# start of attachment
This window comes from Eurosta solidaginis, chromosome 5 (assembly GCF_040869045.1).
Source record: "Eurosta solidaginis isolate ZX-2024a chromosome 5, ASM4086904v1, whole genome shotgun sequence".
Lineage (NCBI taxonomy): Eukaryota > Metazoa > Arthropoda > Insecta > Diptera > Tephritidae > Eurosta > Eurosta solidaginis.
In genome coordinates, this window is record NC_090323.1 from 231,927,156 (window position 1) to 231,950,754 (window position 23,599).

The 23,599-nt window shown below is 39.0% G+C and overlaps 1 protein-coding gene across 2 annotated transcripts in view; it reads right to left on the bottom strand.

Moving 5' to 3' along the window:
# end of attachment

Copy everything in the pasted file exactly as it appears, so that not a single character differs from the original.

This window comes from Eurosta solidaginis, chromosome 5 (assembly GCF_040869045.1).
Source record: "Eurosta solidaginis isolate ZX-2024a chromosome 5, ASM4086904v1, whole genome shotgun sequence".
Lineage (NCBI taxonomy): Eukaryota > Metazoa > Arthropoda > Insecta > Diptera > Tephritidae > Eurosta > Eurosta solidaginis.
In genome coordinates, this window is record NC_090323.1 from 231,927,156 (window position 1) to 231,950,754 (window position 23,599).

The 23,599-nt window shown below is 39.0% G+C and overlaps 1 protein-coding gene across 2 annotated transcripts in view; it reads right to left on the bottom strand.

Moving 5' to 3' along the window: